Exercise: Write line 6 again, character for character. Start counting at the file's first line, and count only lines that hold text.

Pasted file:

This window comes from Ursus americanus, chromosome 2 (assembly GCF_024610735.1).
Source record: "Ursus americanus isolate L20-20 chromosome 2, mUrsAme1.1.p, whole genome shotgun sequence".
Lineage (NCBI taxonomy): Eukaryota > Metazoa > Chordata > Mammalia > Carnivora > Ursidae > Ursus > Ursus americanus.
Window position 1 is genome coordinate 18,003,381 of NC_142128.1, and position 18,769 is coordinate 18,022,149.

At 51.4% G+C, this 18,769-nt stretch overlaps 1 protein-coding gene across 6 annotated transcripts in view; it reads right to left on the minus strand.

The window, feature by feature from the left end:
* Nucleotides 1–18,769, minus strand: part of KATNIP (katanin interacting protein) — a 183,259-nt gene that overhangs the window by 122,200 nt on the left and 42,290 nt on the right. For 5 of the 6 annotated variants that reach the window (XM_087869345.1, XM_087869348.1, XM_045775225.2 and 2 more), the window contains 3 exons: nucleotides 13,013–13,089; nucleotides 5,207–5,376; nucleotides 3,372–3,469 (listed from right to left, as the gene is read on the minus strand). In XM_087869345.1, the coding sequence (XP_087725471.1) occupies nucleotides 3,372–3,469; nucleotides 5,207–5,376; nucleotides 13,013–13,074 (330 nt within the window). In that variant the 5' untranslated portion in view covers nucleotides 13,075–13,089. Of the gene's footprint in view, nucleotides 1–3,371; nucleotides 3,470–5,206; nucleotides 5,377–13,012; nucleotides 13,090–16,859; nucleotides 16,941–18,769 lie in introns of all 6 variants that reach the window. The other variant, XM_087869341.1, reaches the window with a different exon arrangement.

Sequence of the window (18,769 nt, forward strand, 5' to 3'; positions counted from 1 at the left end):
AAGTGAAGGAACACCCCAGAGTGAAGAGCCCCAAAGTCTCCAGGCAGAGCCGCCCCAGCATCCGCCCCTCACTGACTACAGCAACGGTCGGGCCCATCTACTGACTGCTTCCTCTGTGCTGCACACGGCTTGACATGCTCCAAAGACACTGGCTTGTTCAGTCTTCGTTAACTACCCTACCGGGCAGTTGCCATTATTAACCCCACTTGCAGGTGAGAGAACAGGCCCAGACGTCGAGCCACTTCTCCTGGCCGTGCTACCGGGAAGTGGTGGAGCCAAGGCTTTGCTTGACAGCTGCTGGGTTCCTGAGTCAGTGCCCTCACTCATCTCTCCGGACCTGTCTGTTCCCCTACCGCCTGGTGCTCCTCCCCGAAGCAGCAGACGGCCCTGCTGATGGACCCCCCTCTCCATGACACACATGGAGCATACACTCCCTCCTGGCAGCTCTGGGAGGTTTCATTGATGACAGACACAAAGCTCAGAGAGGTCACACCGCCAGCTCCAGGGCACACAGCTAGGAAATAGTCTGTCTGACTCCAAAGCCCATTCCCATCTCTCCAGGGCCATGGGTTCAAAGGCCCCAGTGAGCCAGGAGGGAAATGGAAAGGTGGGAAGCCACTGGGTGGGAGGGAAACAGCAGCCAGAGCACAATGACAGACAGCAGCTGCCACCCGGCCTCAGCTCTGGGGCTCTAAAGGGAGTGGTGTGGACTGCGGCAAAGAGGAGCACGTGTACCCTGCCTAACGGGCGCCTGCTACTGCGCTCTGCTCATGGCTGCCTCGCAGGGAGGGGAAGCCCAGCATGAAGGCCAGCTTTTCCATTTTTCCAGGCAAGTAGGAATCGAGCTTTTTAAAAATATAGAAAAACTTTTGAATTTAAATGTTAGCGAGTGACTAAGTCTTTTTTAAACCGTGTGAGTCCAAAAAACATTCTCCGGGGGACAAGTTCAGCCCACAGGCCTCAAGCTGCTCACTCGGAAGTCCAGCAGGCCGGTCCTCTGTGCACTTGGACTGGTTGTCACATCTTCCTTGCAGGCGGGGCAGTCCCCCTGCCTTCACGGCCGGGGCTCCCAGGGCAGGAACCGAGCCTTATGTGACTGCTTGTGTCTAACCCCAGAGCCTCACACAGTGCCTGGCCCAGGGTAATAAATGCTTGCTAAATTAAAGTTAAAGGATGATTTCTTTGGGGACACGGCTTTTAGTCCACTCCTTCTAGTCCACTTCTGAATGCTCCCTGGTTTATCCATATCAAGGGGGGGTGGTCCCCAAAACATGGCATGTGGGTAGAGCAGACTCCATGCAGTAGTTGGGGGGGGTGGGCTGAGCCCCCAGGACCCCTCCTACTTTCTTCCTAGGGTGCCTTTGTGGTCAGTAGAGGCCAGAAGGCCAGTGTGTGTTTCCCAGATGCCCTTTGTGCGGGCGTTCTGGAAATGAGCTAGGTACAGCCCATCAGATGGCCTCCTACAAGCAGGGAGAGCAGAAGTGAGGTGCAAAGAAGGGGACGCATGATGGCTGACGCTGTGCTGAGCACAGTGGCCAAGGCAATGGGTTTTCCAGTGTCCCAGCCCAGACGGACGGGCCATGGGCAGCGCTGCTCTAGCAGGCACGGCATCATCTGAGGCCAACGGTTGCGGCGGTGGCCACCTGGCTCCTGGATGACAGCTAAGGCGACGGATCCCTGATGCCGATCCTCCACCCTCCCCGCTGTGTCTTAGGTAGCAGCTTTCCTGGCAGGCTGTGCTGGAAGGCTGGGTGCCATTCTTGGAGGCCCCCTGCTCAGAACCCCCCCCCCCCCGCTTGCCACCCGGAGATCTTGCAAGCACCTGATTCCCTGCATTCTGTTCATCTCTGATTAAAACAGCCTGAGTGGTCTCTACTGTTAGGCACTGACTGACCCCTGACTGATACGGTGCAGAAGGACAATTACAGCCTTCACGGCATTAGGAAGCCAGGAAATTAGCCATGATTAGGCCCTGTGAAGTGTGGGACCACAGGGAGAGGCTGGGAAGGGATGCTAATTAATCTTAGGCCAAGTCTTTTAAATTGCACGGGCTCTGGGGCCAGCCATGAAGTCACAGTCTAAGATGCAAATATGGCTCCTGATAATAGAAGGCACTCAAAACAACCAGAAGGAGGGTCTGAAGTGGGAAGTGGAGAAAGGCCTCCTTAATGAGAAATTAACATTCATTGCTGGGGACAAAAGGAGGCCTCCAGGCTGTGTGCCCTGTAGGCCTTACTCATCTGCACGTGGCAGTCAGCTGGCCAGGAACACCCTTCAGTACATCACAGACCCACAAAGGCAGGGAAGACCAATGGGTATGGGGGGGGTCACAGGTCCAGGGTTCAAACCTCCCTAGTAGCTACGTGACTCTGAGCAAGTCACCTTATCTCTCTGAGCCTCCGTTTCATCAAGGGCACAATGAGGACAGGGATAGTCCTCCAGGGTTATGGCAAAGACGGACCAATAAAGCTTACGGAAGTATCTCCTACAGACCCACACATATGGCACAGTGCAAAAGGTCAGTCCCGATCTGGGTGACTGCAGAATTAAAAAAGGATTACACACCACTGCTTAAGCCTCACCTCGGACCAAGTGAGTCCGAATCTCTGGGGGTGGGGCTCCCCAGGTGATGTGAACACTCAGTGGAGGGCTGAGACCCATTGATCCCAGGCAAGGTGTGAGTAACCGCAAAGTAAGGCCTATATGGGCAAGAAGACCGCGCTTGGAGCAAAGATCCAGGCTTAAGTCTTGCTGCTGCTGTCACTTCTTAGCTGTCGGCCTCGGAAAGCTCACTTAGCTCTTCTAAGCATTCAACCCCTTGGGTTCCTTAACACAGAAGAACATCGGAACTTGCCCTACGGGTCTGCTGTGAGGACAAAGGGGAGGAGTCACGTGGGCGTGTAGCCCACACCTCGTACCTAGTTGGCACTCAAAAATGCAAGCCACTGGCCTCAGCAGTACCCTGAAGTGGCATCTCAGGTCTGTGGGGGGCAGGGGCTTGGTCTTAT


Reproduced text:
The window, feature by feature from the left end: